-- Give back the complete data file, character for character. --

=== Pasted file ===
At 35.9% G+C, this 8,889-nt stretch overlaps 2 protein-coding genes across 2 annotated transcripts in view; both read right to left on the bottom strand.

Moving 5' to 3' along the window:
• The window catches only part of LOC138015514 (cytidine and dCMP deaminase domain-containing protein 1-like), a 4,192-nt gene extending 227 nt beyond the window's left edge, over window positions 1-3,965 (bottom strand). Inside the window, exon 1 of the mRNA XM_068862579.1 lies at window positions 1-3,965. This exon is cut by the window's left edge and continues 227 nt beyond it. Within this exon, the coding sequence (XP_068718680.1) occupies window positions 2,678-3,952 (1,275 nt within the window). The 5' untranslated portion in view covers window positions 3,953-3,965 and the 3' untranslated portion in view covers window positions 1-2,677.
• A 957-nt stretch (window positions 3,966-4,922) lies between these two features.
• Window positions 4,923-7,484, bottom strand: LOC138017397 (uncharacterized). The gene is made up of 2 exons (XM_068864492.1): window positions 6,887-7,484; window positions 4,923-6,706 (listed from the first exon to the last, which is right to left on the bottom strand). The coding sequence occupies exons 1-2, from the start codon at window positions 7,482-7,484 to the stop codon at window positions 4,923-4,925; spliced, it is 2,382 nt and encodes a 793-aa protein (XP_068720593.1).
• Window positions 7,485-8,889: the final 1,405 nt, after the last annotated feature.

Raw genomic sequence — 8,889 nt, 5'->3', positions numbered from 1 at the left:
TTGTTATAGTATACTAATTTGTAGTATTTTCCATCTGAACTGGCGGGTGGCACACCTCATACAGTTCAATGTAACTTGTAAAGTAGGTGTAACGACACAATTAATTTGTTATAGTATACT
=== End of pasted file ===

At 35.9% G+C, this 8,889-nt stretch overlaps 2 protein-coding genes across 2 annotated transcripts in view; both read right to left on the bottom strand.

Moving 5' to 3' along the window:
• The window catches only part of LOC138015514 (cytidine and dCMP deaminase domain-containing protein 1-like), a 4,192-nt gene extending 227 nt beyond the window's left edge, over window positions 1-3,965 (bottom strand). Inside the window, exon 1 of the mRNA XM_068862579.1 lies at window positions 1-3,965. This exon is cut by the window's left edge and continues 227 nt beyond it. Within this exon, the coding sequence (XP_068718680.1) occupies window positions 2,678-3,952 (1,275 nt within the window). The 5' untranslated portion in view covers window positions 3,953-3,965 and the 3' untranslated portion in view covers window positions 1-2,677.
• A 957-nt stretch (window positions 3,966-4,922) lies between these two features.
• Window positions 4,923-7,484, bottom strand: LOC138017397 (uncharacterized). The gene is made up of 2 exons (XM_068864492.1): window positions 6,887-7,484; window positions 4,923-6,706 (listed from the first exon to the last, which is right to left on the bottom strand). The coding sequence occupies exons 1-2, from the start codon at window positions 7,482-7,484 to the stop codon at window positions 4,923-4,925; spliced, it is 2,382 nt and encodes a 793-aa protein (XP_068720593.1).
• Window positions 7,485-8,889: the final 1,405 nt, after the last annotated feature.

Raw genomic sequence — 8,889 nt, 5'->3', positions numbered from 1 at the left:
TTGTTATAGTATACTAATTTGTAGTATTTTCCATCTGAACTGGCGGGTGGCACACCTCATACAGTTCAATGTAACTTGTAAAGTAGGTGTAACGACACAATTAATTTGTTATAGTATACT